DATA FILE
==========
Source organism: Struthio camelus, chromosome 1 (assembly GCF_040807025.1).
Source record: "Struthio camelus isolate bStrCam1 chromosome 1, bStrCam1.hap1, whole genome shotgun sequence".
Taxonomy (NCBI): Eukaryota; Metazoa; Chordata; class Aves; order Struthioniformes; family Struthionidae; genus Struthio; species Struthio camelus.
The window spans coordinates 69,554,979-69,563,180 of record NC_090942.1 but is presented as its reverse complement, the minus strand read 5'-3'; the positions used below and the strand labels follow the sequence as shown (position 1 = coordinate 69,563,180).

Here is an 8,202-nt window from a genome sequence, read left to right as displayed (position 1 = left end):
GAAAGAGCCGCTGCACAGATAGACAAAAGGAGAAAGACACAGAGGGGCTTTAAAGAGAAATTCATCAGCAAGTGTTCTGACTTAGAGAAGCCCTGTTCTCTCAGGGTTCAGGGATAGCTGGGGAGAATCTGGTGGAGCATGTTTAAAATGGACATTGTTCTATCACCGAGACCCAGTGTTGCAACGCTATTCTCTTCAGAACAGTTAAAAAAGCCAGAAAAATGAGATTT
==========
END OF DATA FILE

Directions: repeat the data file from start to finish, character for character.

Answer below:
Source organism: Struthio camelus, chromosome 1 (assembly GCF_040807025.1).
Source record: "Struthio camelus isolate bStrCam1 chromosome 1, bStrCam1.hap1, whole genome shotgun sequence".
Taxonomy (NCBI): Eukaryota; Metazoa; Chordata; class Aves; order Struthioniformes; family Struthionidae; genus Struthio; species Struthio camelus.
The window spans coordinates 69,554,979-69,563,180 of record NC_090942.1 but is presented as its reverse complement, the minus strand read 5'-3'; the positions used below and the strand labels follow the sequence as shown (position 1 = coordinate 69,563,180).

Here is an 8,202-nt window from a genome sequence, read left to right as displayed (position 1 = left end):
GAAAGAGCCGCTGCACAGATAGACAAAAGGAGAAAGACACAGAGGGGCTTTAAAGAGAAATTCATCAGCAAGTGTTCTGACTTAGAGAAGCCCTGTTCTCTCAGGGTTCAGGGATAGCTGGGGAGAATCTGGTGGAGCATGTTTAAAATGGACATTGTTCTATCACCGAGACCCAGTGTTGCAACGCTATTCTCTTCAGAACAGTTAAAAAAGCCAGAAAAATGAGATTT